Managing Differentiated Disintegration: Insights from Comparative Federalism on Post-Brexit EU-UK Relations


This article applies insights from comparative federalism to analyse different models for managing future EU–UK relations. The argument is that the stability of the EU–UK relationship before as well as after Brexit is best understood by examining the presence of federal safeguards. Drawing on Kelemen, four types of safeguards are identified as the means for balancing centrifugal and centripetal forces. During the United Kingdom’s European Union membership, the strong glue provided by structural and judicial safeguards was undone by the weakness of partisan and socio-cultural ones. However, each post-Brexit scenario is characterised by weaker structural and judicial safeguards. The most stable outcome is an indeterminate Brexit that limits the incentive to politicise sovereignty and identity concerns by ending free movement of people and reducing the saliency of European Union rules. Such stability is nevertheless relative in that, from a comparative perspective, federal-type safeguards were stronger when the United Kingdom was still in the European Union.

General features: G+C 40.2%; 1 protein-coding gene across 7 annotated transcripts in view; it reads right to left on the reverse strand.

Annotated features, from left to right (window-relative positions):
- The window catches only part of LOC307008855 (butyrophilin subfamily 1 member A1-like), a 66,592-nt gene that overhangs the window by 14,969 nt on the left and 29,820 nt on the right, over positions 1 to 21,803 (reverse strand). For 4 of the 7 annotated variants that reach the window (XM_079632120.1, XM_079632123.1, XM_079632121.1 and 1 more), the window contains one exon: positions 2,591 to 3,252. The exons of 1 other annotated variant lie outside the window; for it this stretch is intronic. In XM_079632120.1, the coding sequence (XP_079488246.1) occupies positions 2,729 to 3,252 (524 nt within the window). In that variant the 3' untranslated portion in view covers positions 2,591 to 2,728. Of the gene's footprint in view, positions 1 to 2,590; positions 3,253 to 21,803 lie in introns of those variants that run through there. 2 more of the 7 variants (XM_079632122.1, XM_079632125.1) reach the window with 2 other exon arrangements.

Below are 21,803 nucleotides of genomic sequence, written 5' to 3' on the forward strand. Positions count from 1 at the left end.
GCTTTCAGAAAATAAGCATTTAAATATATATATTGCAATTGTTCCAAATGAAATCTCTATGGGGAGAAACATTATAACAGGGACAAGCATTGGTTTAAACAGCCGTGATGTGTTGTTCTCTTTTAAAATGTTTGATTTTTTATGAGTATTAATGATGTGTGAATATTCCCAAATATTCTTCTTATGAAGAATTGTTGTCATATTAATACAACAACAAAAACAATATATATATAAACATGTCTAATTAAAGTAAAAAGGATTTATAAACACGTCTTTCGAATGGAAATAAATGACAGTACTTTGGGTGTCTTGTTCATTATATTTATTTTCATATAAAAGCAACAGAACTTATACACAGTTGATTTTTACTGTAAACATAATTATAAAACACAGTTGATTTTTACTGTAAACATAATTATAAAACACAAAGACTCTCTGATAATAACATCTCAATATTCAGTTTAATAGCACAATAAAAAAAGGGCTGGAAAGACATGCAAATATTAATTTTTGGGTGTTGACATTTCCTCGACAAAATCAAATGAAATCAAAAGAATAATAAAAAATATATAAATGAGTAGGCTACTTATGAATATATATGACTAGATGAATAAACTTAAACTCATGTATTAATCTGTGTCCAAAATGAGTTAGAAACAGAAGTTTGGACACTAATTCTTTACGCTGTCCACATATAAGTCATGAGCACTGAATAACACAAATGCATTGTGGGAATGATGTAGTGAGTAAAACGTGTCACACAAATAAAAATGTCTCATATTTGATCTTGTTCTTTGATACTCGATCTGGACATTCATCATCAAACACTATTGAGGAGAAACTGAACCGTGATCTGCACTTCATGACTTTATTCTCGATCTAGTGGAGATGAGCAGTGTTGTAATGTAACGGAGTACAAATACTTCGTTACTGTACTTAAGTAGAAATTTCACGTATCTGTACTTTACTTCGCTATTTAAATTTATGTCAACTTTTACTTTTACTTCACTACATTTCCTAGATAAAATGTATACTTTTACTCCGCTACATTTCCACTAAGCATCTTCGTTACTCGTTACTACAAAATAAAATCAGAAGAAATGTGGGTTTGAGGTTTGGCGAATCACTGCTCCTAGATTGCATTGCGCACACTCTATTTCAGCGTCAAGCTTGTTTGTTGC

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Divisions: College of Business and Social Sciences > School of Social Sciences & Humanities > Politics, History and International Relations
Additional Information: This article is distributed under the terms of the Creative Commons Attribution 4.0 License ( which permits any use, reproduction and distribution of the work without further permission provided the original work is attributed as specified on the SAGE and Open Access page (
Uncontrolled Keywords: Brexit,European Union,comparative federalism,differentiation,disintegration,federal safeguards,Political Science and International Relations,Management, Monitoring, Policy and Law
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Related URLs: https://journal ... 369148120968516 (Publisher URL)
http://www.scop ... tnerID=8YFLogxK (Scopus URL)
PURE Output Type: Article
Published Date: 2020-11-16
Published Online Date: 2020-11-16
Accepted Date: 2020-09-28
Authors: Glencross, Andrew (ORCID Profile 0000-0001-8320-9181)



Version: Published Version

License: Creative Commons Attribution

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